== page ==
Articles on the implementation of ObamaCare.

For much of this year, Sara Goodrich of Lakeland has gone without health insurance — despite trying over and over again to complete enrollment on HealthCare.gov. “For the last six months, all of the agents have been telling me something else is the issue. Resubmit here, there’s an address error, it’s your birthday, for some reason, that would affect my application, and I just said, I am trying to follow the rules here, and you guys aren’t helping,’” she said.

As Marketplace enrollees begin to shop for coverage starting in 2016, the number of insurance choices available to them is changing in some parts of the country. In early 2015, an average of 6.1 insurer groups offered coverage in each state, up from an average of 5.0 in 2014. Since then, some insurers have announced their exit or been required to withdraw from the Marketplaces, most notably a number of nonprofit Consumer Operated and Oriented Plans (CO-OPs) and some larger insurers like Blue Cross Blue Shield of New Mexico. Despite these withdrawals, the Department of Health and Human Services (HHS) recently announced that the average number of issuers per state is increasing slightly in 2016 and that about 9 out of 10 returning Healthcare.gov customers will have 3 or more insurers from which to choose in 2016.

More than half of the 23 taxpayer-funded Obamacare insurance startups are not offering plans next year, and another in Michigan said Tuesday that it was winding down. Michigan’s Consumers Mutual Insurance announced late Tuesday it would not offer plans in 2016, making it the 12th Obamacare consumer-operated and oriented plan to close up. The closure comes two days into Obamacare’s third open enrollment period, and on the same day a congressional panel lashed out at an administration official about the spate of shutdowns.

Texas — In rural Borden County, 12 people signed up for Obamacare this year. Livid over the government telling them they must buy something and loath to take anything that looks like a “handout,” the uninsured here are likely to stay that way. As Obamacare’s third open enrollment season began Sunday, this rock-solid conservative community of about 650 people offers a window into the challenges health law advocates face to expand coverage around the country.

When it passed Congress in 2010, the Affordable Care Act offered substantial financial support to create nonprofit health-insurance plans. Today 11 of the 23 such regional Consumer Operated and Oriented Plans have failed—seven since the beginning of October. They’ve collapsed despite federal startup loans totaling more than $1.1 billion. These loans will likely never be fully repaid, while insurers and consumers will be on the hook for any unpaid claims left behind by failed insurers.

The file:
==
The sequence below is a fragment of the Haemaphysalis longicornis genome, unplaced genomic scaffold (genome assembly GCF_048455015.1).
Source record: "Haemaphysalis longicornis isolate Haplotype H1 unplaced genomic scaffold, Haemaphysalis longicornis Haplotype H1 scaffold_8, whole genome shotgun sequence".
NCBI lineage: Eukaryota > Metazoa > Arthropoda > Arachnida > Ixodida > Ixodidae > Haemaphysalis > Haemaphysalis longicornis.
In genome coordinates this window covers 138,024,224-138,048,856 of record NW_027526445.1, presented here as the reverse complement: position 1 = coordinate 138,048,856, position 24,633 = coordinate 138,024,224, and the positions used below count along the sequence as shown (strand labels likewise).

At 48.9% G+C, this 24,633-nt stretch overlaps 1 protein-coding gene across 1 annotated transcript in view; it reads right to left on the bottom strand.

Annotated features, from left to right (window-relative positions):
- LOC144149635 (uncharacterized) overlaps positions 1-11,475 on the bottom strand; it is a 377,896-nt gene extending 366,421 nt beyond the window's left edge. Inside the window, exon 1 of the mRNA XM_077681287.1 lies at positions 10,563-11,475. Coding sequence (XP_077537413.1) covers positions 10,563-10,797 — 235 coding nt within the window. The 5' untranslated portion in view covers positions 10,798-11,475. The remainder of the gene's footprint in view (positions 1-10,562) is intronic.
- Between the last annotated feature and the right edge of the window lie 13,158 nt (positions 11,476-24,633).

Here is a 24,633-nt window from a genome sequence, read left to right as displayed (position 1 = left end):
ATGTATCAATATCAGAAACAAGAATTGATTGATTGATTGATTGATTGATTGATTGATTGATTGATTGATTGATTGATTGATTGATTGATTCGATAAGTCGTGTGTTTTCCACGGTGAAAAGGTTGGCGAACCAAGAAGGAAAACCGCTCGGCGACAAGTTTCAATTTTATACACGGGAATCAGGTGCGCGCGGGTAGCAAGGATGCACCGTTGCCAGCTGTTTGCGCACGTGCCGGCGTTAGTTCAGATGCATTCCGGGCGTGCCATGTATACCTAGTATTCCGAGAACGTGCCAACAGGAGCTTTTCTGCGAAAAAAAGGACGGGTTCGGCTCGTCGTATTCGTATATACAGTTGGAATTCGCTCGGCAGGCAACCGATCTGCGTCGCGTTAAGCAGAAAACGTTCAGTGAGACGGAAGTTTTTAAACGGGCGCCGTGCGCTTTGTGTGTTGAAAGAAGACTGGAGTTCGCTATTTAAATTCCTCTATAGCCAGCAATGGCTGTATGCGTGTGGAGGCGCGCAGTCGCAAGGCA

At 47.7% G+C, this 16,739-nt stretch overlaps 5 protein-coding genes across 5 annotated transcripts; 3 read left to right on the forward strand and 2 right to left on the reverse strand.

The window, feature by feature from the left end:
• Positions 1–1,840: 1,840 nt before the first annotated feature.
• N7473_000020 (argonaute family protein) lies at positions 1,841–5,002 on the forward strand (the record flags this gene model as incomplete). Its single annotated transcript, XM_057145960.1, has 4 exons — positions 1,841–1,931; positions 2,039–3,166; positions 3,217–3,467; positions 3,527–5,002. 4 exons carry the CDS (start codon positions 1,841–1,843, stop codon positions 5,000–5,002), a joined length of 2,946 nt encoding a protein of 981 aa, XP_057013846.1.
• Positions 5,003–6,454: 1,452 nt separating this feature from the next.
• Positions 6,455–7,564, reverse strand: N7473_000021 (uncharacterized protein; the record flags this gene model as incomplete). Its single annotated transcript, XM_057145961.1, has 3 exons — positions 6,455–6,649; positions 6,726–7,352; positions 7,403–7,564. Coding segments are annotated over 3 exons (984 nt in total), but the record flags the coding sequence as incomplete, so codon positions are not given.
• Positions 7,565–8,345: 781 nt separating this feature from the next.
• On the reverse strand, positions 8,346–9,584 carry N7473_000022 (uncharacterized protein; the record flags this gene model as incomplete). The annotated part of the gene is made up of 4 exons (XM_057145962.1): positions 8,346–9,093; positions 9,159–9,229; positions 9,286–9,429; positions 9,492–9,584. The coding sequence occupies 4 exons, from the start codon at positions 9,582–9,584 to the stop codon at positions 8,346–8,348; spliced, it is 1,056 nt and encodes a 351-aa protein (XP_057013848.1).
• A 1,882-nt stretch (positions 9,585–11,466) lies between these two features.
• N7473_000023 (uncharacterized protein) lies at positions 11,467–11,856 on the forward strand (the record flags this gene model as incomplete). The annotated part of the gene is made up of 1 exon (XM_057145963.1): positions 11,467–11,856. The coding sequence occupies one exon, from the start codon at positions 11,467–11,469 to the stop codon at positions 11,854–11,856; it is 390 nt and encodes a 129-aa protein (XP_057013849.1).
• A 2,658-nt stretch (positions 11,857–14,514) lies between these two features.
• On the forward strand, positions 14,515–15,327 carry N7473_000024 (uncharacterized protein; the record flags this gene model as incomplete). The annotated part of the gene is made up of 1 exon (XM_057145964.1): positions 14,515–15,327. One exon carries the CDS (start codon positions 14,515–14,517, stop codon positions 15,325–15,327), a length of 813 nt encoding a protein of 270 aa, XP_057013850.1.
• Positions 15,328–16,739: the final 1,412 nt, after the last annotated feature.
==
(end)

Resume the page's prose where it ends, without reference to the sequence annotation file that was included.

Texas — In rural Borden County, 12 people signed up for Obamacare this year. Livid over the government telling them they must buy something and loath to take anything that looks like a “handout,” the uninsured here are likely to stay that way. As Obamacare’s third open enrollment season began Sunday, this rock-solid conservative community of about 650 people offers a window into the challenges health law advocates face to expand coverage around the country.

A low-cost health insurance co-op that covers about one in three Arizonans that have an Affordable Care Act marketplace plan won’t be allowed to sell health plans Sunday — the opening day consumers can purchase insurance — after the state of Arizona and the federal government took action against the entity. The Arizona Department of Insurance said Friday afternoon that Meritus Health Partners/Meritus Mutual Health Partners has been placed into “supervision” and only can continue to serve existing clients until the end of the year. The federal government also suspended Meritus from the Affordable Care Act’s federal marketplace, which means the company won’t be able to sell health plans via healthcare.gov when the health-care law’s three-month enrollment period begins Sunday.

When the open enrollment period for the New Mexico Health Insurance Exchange kicks off Sunday, one carrier with thousands of patients won’t be ready to offer plans through the state’s online portal. New Mexico Health Connections has announced that its insurance offerings on the exchange will be delayed by one or two weeks as some technical glitches are resolved. Dr. Martin Hickey, chief executive of the nonprofit insurance cooperative, said the plans should be available by Nov. 15. Hickey said the problem occurred as the co-op was uploading templates to the federal healthcare.gov website, where New Mexicans seeking individual coverage must go to enroll in a policy.

The Affordable Care Act (ACA) called for the establishment of non-profit “Consumer Operated and Oriented Plans” (CO-OP) to offer health insurance at lower prices and with patient, rather than corporate, interests at heart. Almost half the CO-OPs have failed in the first two years, with five failures announced just in the last month. Understanding the reasons why the CO-OPs were set up and why they failed can help us learn important lessons about the potential of government and private enterprise not just in the health care sector, but in all areas of the economy.

Insurance regulators said Friday the financial condition of Health Republic of New York, the largest of 23 health insurance co-ops established by a $2.4 billion Obamacare program, is “substantially worse than the company previously reported in its filings.” It is unclear if the co-op deliberately misled state regulators in its original filings, or if regulators found evidence of financial wrongdoing while they tried to close down the defunct non-profit. The co-op’s insolvency was announced September 25.